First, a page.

During the past years in Europe, the possibility of a market for corporate incorporations, namely the freedom of European companies to choose their country for incorporation, has been blocked, in part, by the difficult economic conditions and in part by the operation of national level rules on the conflicts of laws which limit the degree to which a company can choose its applicable law. National level laws also widely differ in their attitude towards the movement of companies from one jurisdiction to another and this factor does not help a resumption of the companies and of the investments in the private equity sector.
This situation has been changed by some judgments of the European Court of Justice that underscored, in the cases of Überseering, Centros, Inspire Art and Sevic, the EU Treaty’s principles of Free Establishment and Movement of Firms. In these cases legal entities and human beings were considered in the same way. This confirmed the ECJ’s approach that originates from Articles 43 and 48 of the EC Treaty which together with some efforts of the EU Legislator have tried to facilitate a mechanism of corporate entry and exit that possibly will encourage a direct competition of the different corporate law systems provided by the European Member States. Along this line, the proposed Directive on Cross-border Transfer of the Registered Offices of Limited Liability Companies and the Directive on Cross-border Mergers (2005/56/EC) try to provide a common solution to the issue of re-incorporation.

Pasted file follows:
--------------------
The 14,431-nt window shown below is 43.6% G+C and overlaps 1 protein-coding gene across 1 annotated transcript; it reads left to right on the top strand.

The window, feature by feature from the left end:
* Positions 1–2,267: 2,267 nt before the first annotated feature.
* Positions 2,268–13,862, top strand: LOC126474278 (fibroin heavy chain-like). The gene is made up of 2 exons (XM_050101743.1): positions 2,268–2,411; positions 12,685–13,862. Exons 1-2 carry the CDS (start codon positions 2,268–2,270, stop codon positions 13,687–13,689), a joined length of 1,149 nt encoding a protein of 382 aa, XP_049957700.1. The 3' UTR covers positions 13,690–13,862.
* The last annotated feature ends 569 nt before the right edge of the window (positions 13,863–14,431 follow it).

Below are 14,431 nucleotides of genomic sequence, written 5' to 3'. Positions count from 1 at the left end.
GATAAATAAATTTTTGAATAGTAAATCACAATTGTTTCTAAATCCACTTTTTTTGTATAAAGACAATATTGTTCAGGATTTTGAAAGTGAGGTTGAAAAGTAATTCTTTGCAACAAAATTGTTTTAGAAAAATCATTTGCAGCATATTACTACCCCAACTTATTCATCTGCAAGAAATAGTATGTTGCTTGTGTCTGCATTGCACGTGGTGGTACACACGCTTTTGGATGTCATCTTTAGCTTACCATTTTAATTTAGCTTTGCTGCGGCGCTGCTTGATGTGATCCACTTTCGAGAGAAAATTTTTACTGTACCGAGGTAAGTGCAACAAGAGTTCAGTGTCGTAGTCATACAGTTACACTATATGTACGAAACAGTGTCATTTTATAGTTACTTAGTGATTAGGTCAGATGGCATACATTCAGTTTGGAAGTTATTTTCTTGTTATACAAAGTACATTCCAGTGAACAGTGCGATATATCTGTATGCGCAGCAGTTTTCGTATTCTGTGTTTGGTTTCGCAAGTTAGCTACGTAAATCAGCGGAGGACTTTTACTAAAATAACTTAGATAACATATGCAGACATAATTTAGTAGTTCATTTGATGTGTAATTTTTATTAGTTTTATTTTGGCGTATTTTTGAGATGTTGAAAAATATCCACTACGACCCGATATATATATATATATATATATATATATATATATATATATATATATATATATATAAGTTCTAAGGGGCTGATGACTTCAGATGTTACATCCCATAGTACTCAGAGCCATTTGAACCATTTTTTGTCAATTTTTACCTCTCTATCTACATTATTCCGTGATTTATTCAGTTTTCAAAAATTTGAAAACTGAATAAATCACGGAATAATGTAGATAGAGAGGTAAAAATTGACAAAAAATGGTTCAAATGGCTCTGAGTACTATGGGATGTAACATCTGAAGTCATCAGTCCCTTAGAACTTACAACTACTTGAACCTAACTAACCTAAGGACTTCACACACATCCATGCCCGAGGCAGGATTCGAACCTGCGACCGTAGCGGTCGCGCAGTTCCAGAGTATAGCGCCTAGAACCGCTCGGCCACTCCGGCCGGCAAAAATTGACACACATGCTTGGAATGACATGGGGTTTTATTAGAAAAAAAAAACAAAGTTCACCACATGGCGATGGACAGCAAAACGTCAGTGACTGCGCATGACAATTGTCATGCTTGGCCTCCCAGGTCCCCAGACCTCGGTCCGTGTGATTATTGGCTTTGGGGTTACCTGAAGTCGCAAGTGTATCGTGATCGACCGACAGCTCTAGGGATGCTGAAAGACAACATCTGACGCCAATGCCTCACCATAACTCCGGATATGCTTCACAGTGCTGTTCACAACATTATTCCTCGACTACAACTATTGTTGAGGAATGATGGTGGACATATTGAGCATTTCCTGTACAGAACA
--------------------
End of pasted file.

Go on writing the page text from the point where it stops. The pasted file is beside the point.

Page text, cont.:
In the European market for corporate control, where one size does not fit all, decentralized solutions can permit Member States to continue patterns of diversity, while regulatory arbitrage allows individual firms for which the national model is inappropriate to opt out. Moreover, in an area such as company law, where the configuration of the optimal rules is hotly debated, regulatory competition, if driven by the market from the bottom together with a harmonization of the law implemented by the top through Directives, can lead to a conversion of the European corporate law and build up, at the same time, a ‘market-for-rules’ that is essential for economic growth.
In this paper, I will discuss the role of the legal instrument available for companies since 8 October 2004, namely the Statute for a European Company (SE), underlying some of its applications and implications in the process of harmonization of the law. In particular, I will try to explain why this regulation, even if it is obsolete in some parts and incomplete in some others, being a motivation for regulatory competition, can represent a step forward towards the development of appropriate legal rules.
In the next sections, I will describe the experience of the European legislator trying to create a common model of European Company (part 2) and to what extent nowadays EU law permits companies to migrate from a member country to another one (part 3). Then, analysing the European market for corporate control, I will show how an efficient regulatory competition, in which arbitrage will be motivated by a desire to increase total value rather than the private interests of one group, can be feasible and attractive (parts 4 and 5). Eventually I will summarize adding some conclusions (part 6).European Company Law